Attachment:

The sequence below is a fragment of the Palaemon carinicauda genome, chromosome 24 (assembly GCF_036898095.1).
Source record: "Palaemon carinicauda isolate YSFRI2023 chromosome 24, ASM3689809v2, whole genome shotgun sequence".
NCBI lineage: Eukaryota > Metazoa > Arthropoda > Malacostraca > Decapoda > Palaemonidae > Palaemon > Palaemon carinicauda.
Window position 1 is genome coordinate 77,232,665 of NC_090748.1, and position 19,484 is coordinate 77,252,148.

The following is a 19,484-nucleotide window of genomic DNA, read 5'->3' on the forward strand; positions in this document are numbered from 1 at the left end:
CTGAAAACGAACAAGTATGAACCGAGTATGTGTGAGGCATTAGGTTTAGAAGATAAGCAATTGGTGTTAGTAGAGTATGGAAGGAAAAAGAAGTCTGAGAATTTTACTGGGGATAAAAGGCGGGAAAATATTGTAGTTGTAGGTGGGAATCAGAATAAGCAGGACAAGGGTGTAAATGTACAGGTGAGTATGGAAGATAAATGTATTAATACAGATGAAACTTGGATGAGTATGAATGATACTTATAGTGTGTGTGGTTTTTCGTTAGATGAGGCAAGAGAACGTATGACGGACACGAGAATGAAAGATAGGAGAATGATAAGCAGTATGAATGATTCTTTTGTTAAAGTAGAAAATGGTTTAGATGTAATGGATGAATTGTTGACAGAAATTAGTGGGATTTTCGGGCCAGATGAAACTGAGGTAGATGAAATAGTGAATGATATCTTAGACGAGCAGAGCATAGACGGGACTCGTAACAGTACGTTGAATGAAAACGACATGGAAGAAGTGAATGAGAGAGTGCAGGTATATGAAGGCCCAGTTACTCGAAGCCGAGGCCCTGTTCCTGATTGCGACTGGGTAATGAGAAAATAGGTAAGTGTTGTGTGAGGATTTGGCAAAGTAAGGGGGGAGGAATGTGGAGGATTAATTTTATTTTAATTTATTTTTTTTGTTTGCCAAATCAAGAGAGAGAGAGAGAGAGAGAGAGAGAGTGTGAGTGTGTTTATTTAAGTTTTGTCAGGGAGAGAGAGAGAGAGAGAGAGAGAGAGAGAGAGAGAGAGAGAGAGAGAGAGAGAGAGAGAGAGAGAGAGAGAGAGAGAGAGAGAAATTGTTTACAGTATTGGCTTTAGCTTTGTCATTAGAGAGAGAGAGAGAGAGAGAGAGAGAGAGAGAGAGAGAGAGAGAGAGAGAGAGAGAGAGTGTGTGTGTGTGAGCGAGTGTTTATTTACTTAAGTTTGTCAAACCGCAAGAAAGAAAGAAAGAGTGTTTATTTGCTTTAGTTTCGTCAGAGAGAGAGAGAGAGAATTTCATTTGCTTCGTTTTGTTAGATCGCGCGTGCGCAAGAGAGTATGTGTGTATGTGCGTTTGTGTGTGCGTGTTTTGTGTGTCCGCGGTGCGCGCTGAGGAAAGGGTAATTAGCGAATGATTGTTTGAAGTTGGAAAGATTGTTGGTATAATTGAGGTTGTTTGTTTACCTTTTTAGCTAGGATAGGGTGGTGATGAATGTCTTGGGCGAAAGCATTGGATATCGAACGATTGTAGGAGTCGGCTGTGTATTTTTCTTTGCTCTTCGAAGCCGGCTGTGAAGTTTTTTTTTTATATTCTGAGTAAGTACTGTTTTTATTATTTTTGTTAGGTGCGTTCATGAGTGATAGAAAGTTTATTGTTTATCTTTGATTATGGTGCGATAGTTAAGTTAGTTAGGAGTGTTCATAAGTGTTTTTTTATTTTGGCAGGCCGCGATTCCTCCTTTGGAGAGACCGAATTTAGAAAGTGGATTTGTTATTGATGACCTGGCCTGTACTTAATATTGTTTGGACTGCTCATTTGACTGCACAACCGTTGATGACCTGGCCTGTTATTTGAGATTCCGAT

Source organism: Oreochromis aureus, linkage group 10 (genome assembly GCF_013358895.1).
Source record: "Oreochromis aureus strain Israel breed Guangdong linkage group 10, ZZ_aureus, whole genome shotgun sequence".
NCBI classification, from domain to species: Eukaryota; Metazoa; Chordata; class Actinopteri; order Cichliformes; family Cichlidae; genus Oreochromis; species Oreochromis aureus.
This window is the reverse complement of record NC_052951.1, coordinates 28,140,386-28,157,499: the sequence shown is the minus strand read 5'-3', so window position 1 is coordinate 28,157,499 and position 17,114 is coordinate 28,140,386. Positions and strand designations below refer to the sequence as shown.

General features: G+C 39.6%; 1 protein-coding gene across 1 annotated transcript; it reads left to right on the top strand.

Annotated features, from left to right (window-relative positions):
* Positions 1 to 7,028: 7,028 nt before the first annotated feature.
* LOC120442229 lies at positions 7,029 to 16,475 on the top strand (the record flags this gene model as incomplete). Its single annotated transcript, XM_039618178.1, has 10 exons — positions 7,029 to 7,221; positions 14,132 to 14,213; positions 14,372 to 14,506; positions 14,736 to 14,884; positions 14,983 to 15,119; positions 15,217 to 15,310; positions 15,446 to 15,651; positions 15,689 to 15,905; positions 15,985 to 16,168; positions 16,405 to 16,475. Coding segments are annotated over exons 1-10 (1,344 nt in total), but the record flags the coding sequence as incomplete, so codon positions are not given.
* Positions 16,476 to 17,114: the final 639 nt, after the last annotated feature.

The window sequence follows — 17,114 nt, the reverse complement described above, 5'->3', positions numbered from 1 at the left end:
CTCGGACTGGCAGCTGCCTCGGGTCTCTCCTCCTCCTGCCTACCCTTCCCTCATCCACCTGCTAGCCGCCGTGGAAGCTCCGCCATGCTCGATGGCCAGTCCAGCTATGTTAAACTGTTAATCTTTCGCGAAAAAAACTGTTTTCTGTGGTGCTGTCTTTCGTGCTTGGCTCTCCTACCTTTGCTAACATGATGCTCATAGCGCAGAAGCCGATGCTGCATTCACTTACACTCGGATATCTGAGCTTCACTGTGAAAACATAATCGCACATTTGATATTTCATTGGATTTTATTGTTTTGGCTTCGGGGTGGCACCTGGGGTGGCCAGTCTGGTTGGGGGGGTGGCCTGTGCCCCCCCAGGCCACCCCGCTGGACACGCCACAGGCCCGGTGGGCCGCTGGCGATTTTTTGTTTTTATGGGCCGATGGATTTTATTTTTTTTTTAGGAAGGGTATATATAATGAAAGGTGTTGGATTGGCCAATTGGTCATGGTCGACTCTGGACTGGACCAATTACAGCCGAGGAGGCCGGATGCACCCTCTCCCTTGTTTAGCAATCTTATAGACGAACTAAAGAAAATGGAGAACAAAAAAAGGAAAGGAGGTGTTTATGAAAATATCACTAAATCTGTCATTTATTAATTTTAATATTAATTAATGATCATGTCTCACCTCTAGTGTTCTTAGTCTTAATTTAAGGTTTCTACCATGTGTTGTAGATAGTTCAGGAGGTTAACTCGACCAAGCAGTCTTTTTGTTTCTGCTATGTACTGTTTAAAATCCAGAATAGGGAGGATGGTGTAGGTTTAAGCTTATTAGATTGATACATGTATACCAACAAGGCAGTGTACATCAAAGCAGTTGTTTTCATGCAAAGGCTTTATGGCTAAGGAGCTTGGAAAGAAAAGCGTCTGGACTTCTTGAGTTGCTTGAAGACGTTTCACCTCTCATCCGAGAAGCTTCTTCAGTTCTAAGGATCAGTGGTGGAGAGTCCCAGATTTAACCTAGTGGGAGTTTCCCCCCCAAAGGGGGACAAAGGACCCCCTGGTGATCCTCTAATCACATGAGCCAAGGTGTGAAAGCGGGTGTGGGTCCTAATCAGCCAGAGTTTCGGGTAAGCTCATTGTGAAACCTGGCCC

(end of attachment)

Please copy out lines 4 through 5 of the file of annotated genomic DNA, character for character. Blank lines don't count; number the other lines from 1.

Window position 1 is genome coordinate 77,232,665 of NC_090748.1, and position 19,484 is coordinate 77,252,148.

The following is a 19,484-nucleotide window of genomic DNA, read 5'->3' on the forward strand; positions in this document are numbered from 1 at the left end: